It was the day after Christmas, and we were dancing at 12th & Porter while Ke$ha danced barely three feet away. She already had the No. 2 song in the country, but she wouldn't be a global it-girl for at least another week. Had we known that, a month later, we'd be fighting with Rolling Stone and most of the European Union to land an interview, we would have just violated the first rule of the Nashville Celebrity-Industrial Complex to cut in.
But at that point, Ke$ha -- born Kesha Rose Sebert -- was still just a girl from Brentwood who'd moved to L.A. to make pop records. Tons of artists head to the Left Coast to make music with big-name producers every year, but rarely do those albums see the light of day, never mind launch a single like "TiK ToK" -- the hook-laden, bawdy dance-pop monster that recently sucker punched Debby Boone's "You Light Up My Life" for the longest run of consecutive weeks on top of Billboard's Hot 100 charts. Not that we weren't pulling for the sassy 23-year-old, but that sort of success is rare, and even rarer among people who've allegedly made out with not one, but two members of our Monday-night trivia team.
Then, Ke$ha didn't have a No. 1 record, Animal, or two hit singles. She'd just finished a tour opening for second-tier shock-rapper Mickey Avalon, and her first single was climbing, but she wasn't a red-carpet staple yet. "TiK ToK" hadn't partied into every commercial bumper on the cable spectrum, and she definitely didn't hold the record for most digital songs — 610,000 — sold in a single week. Yep, that's almost one for every person in Davidson County.
In other words, the concepts of "waking up feeling like P. Diddy" and "brushing your teeth with a bottle of Jack," as "TiK ToK" cheekily slurs, were still unknown in America's middle schools. Ke$ha was just another local kid whose mom had a country cut in the '80s and was trying to make a go at the big show herself. Not exactly a rarity: If you're reading this and left the house today, chances are pretty good that you ran across a songwriter's kid.
But where her crosstown pop peers play the game, Ke$ha's the smart girl who gets bored quick and starts causing trouble. Taylor Swift has her shrinking-violet, Eisenhower-era femininity. Paramore's Hayley Williams has her brooding mall-goth shtick. But Ke$ha is loud, brash and unapologetic when it comes to her sexuality and her idea of a good time.
Take second single "Blah Blah Blah," the slick, synth-drenched hip-house revival that kept her out of the one-hit wonder club. She isn't through the first verse before demanding that the song's intended "show me where your dick's at." Not exactly the rainbows-and-unicorn abstinence porn that the rest of the ladies in town deal in. (We suspect there aren't too many local gals making records who'd pee in a sink and use it as a promotional talking point, as Ke$ha did this fall.)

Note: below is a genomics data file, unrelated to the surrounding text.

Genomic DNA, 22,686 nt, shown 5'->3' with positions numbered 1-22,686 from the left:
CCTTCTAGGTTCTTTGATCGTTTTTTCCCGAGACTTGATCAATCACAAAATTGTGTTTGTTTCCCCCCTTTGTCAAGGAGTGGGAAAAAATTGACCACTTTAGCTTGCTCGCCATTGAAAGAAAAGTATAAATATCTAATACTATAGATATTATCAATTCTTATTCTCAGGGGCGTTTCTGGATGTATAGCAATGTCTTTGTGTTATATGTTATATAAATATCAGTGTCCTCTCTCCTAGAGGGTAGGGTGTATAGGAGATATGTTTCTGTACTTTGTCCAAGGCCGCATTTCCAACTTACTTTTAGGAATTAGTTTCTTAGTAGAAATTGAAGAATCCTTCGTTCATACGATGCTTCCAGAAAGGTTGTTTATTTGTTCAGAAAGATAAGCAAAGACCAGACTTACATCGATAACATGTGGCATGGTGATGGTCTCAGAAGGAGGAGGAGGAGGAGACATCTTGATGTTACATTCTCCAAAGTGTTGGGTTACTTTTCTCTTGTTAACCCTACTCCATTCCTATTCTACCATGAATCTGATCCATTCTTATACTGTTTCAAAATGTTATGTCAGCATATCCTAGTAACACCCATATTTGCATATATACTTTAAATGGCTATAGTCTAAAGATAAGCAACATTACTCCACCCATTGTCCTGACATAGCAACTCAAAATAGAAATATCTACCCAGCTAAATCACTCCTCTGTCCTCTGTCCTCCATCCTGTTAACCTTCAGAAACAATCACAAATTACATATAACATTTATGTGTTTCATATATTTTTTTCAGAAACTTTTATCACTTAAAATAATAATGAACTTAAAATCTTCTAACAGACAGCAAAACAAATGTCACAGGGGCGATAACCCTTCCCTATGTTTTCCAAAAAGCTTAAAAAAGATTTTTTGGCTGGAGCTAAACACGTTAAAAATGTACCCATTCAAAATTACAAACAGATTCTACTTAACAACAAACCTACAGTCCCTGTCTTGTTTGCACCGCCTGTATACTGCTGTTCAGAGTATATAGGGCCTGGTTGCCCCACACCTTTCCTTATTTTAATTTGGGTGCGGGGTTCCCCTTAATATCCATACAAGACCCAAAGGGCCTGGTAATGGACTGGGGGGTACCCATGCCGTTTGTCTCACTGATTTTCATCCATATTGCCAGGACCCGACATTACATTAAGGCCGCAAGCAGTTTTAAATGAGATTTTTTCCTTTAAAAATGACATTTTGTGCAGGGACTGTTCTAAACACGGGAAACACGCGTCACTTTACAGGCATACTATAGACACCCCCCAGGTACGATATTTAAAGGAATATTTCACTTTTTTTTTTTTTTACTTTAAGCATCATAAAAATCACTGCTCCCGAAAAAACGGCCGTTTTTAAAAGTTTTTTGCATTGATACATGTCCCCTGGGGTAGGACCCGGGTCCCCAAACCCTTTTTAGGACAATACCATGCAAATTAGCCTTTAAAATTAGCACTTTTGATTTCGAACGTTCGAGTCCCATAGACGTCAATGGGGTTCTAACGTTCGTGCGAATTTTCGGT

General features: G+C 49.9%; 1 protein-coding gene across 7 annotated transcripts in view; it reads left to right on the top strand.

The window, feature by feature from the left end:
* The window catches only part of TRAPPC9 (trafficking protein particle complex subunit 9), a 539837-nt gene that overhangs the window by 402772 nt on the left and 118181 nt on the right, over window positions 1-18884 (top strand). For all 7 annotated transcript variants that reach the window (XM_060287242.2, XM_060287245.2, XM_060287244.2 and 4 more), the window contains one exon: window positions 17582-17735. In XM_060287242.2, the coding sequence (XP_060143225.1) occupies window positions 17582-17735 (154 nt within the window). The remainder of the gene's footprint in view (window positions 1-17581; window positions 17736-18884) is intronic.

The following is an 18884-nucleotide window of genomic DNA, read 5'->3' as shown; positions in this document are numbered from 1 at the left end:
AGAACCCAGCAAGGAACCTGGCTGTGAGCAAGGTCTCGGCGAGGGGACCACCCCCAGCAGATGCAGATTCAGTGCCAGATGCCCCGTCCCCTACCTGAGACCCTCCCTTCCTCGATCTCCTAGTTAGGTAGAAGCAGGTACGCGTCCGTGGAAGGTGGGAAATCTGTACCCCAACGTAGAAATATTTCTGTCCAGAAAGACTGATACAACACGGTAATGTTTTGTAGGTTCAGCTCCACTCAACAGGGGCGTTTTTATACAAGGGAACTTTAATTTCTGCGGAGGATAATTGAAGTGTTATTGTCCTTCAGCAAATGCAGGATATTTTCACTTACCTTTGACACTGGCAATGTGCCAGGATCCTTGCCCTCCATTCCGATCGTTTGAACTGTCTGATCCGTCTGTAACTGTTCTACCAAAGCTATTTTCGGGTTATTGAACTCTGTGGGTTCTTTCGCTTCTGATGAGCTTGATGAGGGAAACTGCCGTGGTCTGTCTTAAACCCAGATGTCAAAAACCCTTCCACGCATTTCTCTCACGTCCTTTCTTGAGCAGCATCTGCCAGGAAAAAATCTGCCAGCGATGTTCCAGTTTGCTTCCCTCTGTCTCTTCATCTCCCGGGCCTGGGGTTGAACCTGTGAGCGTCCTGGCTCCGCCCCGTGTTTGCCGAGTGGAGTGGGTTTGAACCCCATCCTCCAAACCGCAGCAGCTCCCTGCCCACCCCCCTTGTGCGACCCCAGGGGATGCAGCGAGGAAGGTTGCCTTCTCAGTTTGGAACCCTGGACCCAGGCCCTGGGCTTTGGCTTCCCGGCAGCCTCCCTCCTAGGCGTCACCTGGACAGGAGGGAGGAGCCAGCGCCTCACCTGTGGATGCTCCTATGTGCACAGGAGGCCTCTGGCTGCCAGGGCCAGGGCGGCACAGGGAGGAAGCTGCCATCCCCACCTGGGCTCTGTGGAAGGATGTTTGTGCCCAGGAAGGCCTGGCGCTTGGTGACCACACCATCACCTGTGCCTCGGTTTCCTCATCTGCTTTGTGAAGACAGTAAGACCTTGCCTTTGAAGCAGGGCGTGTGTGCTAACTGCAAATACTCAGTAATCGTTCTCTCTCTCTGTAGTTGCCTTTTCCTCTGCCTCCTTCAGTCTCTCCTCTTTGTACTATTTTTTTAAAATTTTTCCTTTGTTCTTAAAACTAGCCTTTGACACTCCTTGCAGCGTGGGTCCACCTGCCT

Predictably, this attitude is a lightning rod. For every critic who takes her seriously, another declares her responsible for the fall of western civilization. "It's hard to remember the last time an album so flat and vacuous generated such a buzz," wrote James Reed of the Boston Globe. In the less formalized world of Internet commenters, you'd think Ke$ha was going door to door handing out heroin and butt plugs to every girl old enough to walk.
In reality, Ke$ha represents a rather typical strain of contemporary lady-dom. She's not creating some new form of immorality — she's just 23 years old in America today, and doesn't couch it for the culture warriors and conservatives who weren't going to buy her record anyway. The New York Times got all sorts of excited that a white girl happened to rap on a song, but that song was manufactured in the same hit factory that produced Katy Perry and Avril Lavigne. This is no cultural fluke.
Besides, in a city built on the art of reaching the common denominator in verse, is it really surprising that a second-generation songwriter could tap into our proclivity for post-adolescent hedonism and ride it all the way to the top? Sure, it ain't solving world hunger, but it takes intuition and intelligence to tap the jugular of the international pop consciousness.
Ask anyone who knew Ke$ha back in the day – like one Ben Harville, who played Radiohead's "Karma Police" with her at the seventh-grade talent show (totes adorable YouTube video, bee-tee-dub) – and they'll tell you that the space-cadet party-girl shtick is an act. If you fall for it, you've just been outsmarted.
Of course, none of this was going through our heads that night at 12th & Porter. Then, she was just a girl on the dance floor. No team of publicists trying to coordinate transcontinental press junkets, and no indication that, within a few weeks, she'd be one of the biggest stars in the world. Just a local girl having a good time at a local club — no reason to be rude in the name of journalism. —SEAN L. MALONEY
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